Photo: Naomi Baker - FIFA/FIFA via Getty Images

In the midst of a bitter fight for equal pay, advertisers bought nearly $100 million in U.S. television commercials during the 2019 FIFA Women's World Cup, the Wall Street Journal reports.

Why it matters: In response to pay gaps between USA men's and women's soccer, many argue male teams simply drive more revenue and therefore receive greater pay. The women's TV ad sales are arguably another point in dismissing that logic.

  • According to ad-tracker Kantar, the Women's World Cup brought in approximately $96 million. Earlier estimates had expected $43 million.
  • Fox had also charged more for this year's women's tournament ad slots compared to the 2015 Women's World Cup.

Between the lines: Per the WSJ, "The complex nature of soccer’s business arrangements and differences between the tournaments make it hard to directly compare revenue and player compensation."

  • The men's World Cup drew in $350 million in TV ads in 2018. The men's tournament spanned 64 games, compared to the women's 52.
  • But ad revenue doesn't translate directly into player pay. U.S. Soccer uses revenue from operations including sponsorships and ticket sales to fund players' paychecks.

But, but, but: Ad sales can be indicative of a team's popularity. Per the Journal, the ongoing victory tour for the women's team recently drew 55,000 ticket sales in Philadelphia.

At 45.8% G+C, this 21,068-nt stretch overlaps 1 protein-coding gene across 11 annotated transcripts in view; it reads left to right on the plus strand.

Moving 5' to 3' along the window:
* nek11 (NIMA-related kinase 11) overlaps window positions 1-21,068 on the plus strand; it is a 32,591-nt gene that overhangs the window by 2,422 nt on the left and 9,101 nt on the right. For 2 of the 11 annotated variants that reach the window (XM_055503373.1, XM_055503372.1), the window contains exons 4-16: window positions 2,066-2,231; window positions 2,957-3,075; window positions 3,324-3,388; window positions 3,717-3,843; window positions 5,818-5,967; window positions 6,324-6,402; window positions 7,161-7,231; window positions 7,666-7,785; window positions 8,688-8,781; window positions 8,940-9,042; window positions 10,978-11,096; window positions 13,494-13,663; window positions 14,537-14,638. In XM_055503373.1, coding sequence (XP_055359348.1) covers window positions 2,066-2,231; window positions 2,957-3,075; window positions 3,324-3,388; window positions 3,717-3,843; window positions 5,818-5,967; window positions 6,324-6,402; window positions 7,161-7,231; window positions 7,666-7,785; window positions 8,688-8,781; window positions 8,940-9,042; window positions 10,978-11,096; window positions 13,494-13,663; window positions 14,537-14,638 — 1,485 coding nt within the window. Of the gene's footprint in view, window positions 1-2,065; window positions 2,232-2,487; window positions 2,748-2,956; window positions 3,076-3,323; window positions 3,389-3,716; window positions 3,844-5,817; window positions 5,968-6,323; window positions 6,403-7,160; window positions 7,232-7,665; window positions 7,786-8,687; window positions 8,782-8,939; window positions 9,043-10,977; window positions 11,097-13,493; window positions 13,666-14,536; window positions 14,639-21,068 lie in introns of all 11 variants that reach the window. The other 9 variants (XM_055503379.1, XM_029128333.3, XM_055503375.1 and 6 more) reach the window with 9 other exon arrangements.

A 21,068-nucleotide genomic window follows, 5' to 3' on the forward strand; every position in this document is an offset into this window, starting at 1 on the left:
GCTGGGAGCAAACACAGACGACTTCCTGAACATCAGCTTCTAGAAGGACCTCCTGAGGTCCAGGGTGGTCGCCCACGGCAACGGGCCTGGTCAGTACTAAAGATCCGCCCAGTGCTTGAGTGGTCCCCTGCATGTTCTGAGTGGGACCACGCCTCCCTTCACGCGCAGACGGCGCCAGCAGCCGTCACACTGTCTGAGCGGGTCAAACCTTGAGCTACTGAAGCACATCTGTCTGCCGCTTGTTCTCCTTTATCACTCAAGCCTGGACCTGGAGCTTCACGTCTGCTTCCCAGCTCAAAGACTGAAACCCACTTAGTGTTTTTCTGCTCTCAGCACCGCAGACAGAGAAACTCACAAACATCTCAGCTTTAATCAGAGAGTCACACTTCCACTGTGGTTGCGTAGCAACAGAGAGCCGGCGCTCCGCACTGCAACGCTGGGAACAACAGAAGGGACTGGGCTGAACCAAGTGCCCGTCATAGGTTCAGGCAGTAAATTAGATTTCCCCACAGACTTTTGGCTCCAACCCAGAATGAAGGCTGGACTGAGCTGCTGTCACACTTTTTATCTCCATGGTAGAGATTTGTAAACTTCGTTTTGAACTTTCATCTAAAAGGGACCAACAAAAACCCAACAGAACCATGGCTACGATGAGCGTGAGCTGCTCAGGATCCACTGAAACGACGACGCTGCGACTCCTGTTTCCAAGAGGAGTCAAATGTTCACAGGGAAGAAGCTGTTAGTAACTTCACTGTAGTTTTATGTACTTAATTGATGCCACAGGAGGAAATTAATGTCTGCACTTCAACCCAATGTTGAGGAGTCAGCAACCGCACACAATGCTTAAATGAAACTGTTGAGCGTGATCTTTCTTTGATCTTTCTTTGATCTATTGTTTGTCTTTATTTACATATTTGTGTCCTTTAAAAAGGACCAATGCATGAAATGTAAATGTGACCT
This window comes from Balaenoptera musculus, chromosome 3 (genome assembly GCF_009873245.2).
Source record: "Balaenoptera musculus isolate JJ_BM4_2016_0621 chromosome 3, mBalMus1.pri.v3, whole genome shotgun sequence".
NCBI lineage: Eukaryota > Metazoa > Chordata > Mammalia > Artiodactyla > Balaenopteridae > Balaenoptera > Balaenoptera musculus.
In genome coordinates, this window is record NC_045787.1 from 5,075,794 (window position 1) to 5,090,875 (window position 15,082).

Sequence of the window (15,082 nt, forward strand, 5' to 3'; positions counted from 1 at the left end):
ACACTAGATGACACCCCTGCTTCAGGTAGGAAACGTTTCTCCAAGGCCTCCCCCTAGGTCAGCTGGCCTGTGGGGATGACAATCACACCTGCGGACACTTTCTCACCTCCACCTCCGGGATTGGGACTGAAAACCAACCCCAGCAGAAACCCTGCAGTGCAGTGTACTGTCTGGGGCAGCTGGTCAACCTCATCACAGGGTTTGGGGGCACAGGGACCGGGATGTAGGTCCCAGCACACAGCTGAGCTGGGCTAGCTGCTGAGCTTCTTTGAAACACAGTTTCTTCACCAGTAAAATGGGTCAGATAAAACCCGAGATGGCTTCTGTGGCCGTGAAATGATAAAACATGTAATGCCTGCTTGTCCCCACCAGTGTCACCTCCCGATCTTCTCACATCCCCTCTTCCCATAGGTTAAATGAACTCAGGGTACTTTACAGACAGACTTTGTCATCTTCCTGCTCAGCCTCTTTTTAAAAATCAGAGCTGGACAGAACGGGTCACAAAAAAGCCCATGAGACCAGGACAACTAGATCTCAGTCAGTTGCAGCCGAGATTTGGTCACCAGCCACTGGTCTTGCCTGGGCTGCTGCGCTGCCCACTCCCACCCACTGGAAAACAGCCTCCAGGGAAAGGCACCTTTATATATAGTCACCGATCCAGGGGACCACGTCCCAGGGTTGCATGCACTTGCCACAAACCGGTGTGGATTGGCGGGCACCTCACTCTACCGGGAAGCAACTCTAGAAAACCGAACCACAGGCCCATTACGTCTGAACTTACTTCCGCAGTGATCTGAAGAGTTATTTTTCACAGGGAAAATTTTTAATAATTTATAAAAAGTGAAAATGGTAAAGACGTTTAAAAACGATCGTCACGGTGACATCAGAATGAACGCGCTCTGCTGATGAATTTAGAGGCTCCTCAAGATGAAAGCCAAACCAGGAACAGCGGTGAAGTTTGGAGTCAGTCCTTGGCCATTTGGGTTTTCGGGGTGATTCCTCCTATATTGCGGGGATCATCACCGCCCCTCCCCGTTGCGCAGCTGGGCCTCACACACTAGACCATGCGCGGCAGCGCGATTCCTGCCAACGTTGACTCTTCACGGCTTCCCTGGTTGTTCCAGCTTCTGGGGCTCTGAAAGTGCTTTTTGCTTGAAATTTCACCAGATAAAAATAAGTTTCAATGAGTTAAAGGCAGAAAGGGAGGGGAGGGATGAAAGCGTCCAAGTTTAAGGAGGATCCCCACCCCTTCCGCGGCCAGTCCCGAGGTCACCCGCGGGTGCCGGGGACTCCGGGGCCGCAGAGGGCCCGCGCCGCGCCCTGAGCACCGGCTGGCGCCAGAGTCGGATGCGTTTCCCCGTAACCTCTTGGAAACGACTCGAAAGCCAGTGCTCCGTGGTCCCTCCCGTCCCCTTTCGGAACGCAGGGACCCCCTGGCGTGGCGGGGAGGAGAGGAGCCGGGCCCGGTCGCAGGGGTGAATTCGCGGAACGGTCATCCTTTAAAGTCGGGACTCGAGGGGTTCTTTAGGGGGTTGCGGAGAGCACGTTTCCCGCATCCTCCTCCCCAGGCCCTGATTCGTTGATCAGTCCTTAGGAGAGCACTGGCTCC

• And the women's championship game this year averaged more U.S. viewers than the men's last final.

Go deeper: U.S. Soccer sponsor P&G sides with women's team equal pay fight

Go deeper

35 mins ago - World

U.S. policy shift will allow taxpayer funding for projects in West Bank settlements

Friedman (L) with Netanyahu. Photo: Menahem Kahana/AFP via Getty Images

The U.S. and Israel will announce tomorrow that they are expanding three agreements on scientific cooperation to include Israeli settlements in the West Bank, Israeli and U.S. officials tell me.

Why it matters: This is a substantial policy shift for the U.S., which did not previously allow its taxpayers' money to be spent in the Israeli settlements.

Updated 1 hour ago - Politics & Policy

Coronavirus dashboard

Illustration: Sarah Grillo/Axios

  1. Politics: Obama: Trump is "jealous of COVID's media coverage" Axios-Ipsos poll: Federal response has only gotten worse.
  2. Health: Hospitals face a crush — 13 states set single-day case records last week.
  3. Business: Winter threat spurs new surge of startup activity.
  4. Media: Pandemic causes TV providers to lose the most subscribers ever.
  5. States: Nearly two dozen Minnesota cases traced to three Trump campaign events.
  6. World: Putin mandates face masks.

McConnell: Confirming Amy Coney Barrett will help GOP retain Senate

Photo: Samuel Corum/Getty Images

Senate Majority Leader Mitch McConnell (R-Ky.) expressed no regrets about Judge Amy Coney Barrett's controversial confirmation, telling Politico in an interview that he believes the decision to place her on the Supreme Court just a week before the election will help Republicans retain the Senate.

Why it matters: With a week to go until Election Day, many Republicans are concerned that President Trump's unpopularity could cost them the Senate. McConnell has long viewed the transformation of the federal judiciary through the confirmation of young conservative judges as his defining legacy.

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